Tom Worster wrote:
On 10/3/09 12:25 PM, "Ashley Sheridan" <> wrote:

On Sat, 2009-10-03 at 11:57 -0400, Tom Worster wrote:

On 10/3/09 7:21 AM, "" <> wrote:

However there is one feature of PHP which, to my mind, is really bad design.
How many of
you can see anything wrong with the following procedure to search a list of
names for a
particular name?

$i = 0; $j = count ($names); while ($i < $j)
{ if ($names[$i] == $target) { break; }

As long as the names are conventional names, this procedure is probably safe
to use.
However if you allow the names to be general alphanumeric strings, it is not
reliable. One
of my programs recently broke down in one particular case, and when I
eventually isolated
the bug I discovered that it was matching '2260' to '226E1'. (The logic of
this is: 226E1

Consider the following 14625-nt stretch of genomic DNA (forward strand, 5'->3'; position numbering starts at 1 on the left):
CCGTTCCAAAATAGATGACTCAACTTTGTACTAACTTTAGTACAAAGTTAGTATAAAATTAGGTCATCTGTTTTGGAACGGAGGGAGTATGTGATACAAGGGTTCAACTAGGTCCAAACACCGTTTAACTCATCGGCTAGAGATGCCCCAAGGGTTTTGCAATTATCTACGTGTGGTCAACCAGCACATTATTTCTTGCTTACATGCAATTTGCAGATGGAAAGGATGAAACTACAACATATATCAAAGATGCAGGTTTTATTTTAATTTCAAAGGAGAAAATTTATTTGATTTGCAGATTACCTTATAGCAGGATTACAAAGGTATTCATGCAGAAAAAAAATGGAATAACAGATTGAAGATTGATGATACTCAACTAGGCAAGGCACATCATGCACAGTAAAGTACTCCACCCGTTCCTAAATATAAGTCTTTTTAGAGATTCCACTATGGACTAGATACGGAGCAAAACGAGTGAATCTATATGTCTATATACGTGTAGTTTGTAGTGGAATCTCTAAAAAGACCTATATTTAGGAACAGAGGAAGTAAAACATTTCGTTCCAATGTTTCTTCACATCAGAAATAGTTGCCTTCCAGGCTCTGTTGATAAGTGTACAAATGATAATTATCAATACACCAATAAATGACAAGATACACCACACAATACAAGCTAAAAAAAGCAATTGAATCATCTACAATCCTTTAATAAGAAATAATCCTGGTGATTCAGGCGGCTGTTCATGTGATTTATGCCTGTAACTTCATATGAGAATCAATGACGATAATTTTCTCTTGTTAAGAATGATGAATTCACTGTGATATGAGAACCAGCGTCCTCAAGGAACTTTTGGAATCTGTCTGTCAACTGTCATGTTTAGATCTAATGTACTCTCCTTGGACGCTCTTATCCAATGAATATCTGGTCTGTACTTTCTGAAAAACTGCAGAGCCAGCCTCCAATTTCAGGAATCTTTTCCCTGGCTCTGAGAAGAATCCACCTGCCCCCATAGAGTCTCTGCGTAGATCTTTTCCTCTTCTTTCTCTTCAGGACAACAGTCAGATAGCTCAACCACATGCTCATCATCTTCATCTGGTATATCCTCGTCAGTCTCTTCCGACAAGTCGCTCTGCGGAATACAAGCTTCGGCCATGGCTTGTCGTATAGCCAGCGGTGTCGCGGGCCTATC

= 226*10^1 = 2260).

I agree that I was well aware of this trap, and that I should not have used
comparison, but it seems to me to be a bizarre design decision to assume
which can be converted to an integer, using any of the available notations,
in fact an
integer, rather than making the default to simply treat it as a string.
this is odd.

i might think it ok for (2260 == '226E1') to be true since php would be
doing type juggling in a logical left-to-right manner: we start with an
integer 2260, next is the juggling comparison operator, then a string, so it
might reasonably try to convert the string to an integer and then compare.

but with ('2260' == '226E1'), where both lhs and rhs are already of the same
time, it seems elliptical, to say the least, that php should search the
types to which it can convert the strings looking for one in which they are

I don't know what you mean by elliptical, but I'd expect and certainly
hope that PHP wouldn't try to convert both strings to something which
would mean they had the same value. Also, afaik, if the variables types
are exactly the same, PHP won't try to convert either of them for a

i once had such hope too.

$ php -r "var_dump('2260' == '226E1');"

Numeric strings are special :)

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